Every Monday, Sean McIndoe looks back at weekend play in the NHL and the league’s biggest storylines. You can follow him on Twitter.
Opening faceoff: Triple threat
The big NHL news from the weekend came off the ice, when the Senators, Predators and Avalanche combined to make a blockbuster three-way trade that finally ends our long national Matt Duchene sweepstakes nightmare.
Well, the news came off the ice for the Senators and Predators. The Avalanche were actually in the middle of a game when the news broke, which lead to the somewhat-bizarre scene of Duchene sneaking away from the action. You don’t see that often in the NHL, but given how long he’s had to wait for this move to go down, it’s amazing Duchene didn’t cartwheel off the bench and down the hallway as soon as it was announced.
The trade sees Duchene head to the Senators, Kyle Turris go to the Predators, and a haul of seven picks and players go to the Avalanche. Nashville then signed Turris to a six-year, $36-million extension, which will keep him from his scheduled date with free agency next summer.
The trade itself was hardly a surprise, given that the key details being discussed had leaked out on Friday. At the time, we were told the deal was dead, and maybe it was. But it’s one thing for there to be rumours about a deal, and another for actual names to spill out. Once that happened, it felt inevitable that the teams would come back to the table. As it turns out, it didn’t take long.
So who wins? From the Avalanche perspective, there has to be a certain relief at finally getting something done at all. The situation had been dragging for over a year, and GM Joe Sakic had received plenty of criticism over that time for his lack of action. According to reports, his asking price had been high – maybe too high – and he didn’t get any established NHL help in this move. That seems like a disappointment, especially with the Avs off to a strong start. But it may also buy the beleaguered GM some time before anyone can really declare him a winner or loser here.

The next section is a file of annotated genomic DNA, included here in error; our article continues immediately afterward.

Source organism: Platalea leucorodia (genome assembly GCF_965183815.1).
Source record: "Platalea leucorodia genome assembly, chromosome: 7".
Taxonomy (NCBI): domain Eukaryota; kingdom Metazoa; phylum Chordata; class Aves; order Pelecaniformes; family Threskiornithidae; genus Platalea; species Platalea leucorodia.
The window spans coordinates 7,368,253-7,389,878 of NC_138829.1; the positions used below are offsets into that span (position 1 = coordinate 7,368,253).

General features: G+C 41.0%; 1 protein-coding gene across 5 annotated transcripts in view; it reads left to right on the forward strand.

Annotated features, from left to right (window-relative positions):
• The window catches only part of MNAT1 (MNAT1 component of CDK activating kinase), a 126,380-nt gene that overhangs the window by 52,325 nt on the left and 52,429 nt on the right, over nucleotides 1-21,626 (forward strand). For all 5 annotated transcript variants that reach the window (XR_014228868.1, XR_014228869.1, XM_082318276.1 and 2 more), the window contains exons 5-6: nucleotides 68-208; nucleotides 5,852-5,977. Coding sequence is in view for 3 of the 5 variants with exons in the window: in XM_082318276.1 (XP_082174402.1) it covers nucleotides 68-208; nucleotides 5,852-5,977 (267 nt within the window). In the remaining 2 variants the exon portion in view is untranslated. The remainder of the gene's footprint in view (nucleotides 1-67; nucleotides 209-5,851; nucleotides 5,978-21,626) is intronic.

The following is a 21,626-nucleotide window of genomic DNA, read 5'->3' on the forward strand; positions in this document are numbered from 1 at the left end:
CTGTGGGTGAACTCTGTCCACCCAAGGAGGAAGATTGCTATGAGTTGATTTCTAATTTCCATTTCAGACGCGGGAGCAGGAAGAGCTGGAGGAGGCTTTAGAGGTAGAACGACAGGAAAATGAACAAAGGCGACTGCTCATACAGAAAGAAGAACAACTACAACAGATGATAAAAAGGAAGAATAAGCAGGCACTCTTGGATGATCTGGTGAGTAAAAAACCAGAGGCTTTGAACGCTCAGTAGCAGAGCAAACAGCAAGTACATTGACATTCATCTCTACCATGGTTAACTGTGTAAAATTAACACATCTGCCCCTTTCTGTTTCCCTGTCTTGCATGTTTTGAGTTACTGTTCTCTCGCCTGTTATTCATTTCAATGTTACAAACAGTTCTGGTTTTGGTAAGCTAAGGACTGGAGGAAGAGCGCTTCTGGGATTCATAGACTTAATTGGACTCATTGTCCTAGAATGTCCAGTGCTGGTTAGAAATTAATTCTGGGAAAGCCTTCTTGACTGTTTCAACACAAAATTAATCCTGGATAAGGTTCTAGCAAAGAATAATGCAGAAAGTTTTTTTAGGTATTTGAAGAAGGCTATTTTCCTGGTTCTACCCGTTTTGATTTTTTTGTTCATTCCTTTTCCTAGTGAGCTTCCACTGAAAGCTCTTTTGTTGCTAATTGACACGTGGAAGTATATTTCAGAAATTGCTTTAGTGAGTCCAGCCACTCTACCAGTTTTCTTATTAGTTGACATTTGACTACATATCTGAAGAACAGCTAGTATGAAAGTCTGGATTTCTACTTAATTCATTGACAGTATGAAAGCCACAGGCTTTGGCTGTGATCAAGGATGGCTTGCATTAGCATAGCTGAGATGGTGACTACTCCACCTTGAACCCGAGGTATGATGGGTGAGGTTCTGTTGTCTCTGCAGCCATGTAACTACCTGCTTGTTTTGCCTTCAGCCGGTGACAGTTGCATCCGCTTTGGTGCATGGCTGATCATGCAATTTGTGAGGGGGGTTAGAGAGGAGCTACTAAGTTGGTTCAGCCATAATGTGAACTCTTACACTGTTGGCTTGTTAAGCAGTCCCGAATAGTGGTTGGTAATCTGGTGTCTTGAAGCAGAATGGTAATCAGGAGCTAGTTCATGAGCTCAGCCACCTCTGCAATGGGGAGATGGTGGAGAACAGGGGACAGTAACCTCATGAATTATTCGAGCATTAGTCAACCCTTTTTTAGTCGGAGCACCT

As for the Predators, this ends up being fairly straightforward: They get better right now. After last year’s near-miss, Nashville is clearly looking to win it all, and are willing to sacrifice a bit of the future to do it (including giving up the best young player in the deal, Samuel Girard). The Turris extension wasn’t cheap, but was a reasonable cap hit that they didn’t have to go to seven or eight years to get. Like most contenders, the Predators are focused on getting better today and will worry about the rest of it down the road.
That brings us to Ottawa — and here’s where things get interesting. On one level, your thoughts about this deal from a Senators’ perspective will come down to whether you see Duchene as a significant upgrade over Turris. Clearly, the Ottawa organization does, since they gave up a decent premium to swap the two players, including a first-round pick (albeit one with top-10 protection). The hockey world would seem to agree; remember, Duchene was viewed as good enough to play for Team Canada at the Olympics just a few years ago. Then again, the numbers suggest the two players are closer than you might think.
The other factor here is financial. The Senators apparently didn’t like their odds of getting a deal done with Turris, for whatever reason. But Duchene will be in the same situation a year from now, and if he really is a better player then he should cost them even more. An extra year of team control is certainly worth something, especially to a budget team like Ottawa. But you wonder if they won’t be right back here this time next year, looking to move a guy they don’t want to pay.
That’s for down the road, though. In the meantime, Duchene and the Senators head to Sweden to face the Avalanche on the weekend, which makes that whole expedition a lot more interesting. The Predators should have Turris in the lineup tomorrow in Columbus. And seeing Duchene go off the market could put extra pressure on teams like the Hurricanes, Islanders and Canadiens who were rumoured to be in on him.